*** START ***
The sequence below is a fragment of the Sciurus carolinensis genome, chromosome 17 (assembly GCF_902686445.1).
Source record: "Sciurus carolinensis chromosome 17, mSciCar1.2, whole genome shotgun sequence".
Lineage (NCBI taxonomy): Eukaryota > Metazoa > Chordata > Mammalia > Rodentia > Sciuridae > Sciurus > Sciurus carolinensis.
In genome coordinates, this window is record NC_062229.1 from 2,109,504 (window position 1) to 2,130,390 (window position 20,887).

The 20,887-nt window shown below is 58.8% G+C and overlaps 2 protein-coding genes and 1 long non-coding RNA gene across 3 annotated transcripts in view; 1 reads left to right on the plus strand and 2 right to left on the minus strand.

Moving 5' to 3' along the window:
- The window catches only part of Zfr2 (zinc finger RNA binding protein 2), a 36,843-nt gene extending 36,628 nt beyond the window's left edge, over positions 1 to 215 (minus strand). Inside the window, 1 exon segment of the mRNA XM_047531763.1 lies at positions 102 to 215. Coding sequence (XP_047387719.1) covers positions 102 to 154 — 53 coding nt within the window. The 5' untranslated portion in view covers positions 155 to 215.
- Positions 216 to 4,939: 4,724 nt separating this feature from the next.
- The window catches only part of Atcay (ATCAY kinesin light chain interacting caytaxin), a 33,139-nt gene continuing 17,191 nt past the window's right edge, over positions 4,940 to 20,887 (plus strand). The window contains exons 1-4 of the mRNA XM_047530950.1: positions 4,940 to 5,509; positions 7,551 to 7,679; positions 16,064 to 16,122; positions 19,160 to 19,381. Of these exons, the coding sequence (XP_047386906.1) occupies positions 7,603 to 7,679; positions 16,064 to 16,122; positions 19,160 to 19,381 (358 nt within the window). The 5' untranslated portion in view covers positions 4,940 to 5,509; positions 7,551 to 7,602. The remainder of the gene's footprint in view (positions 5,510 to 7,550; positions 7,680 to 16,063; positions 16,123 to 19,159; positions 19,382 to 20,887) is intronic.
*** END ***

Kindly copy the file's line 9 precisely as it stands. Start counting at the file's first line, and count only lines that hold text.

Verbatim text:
- The window catches only part of Atcay (ATCAY kinesin light chain interacting caytaxin), a 33,139-nt gene continuing 17,191 nt past the window's right edge, over positions 4,940 to 20,887 (plus strand). The window contains exons 1-4 of the mRNA XM_047530950.1: positions 4,940 to 5,509; positions 7,551 to 7,679; positions 16,064 to 16,122; positions 19,160 to 19,381. Of these exons, the coding sequence (XP_047386906.1) occupies positions 7,603 to 7,679; positions 16,064 to 16,122; positions 19,160 to 19,381 (358 nt within the window). The 5' untranslated portion in view covers positions 4,940 to 5,509; positions 7,551 to 7,602. The remainder of the gene's footprint in view (positions 5,510 to 7,550; positions 7,680 to 16,063; positions 16,123 to 19,159; positions 19,382 to 20,887) is intronic.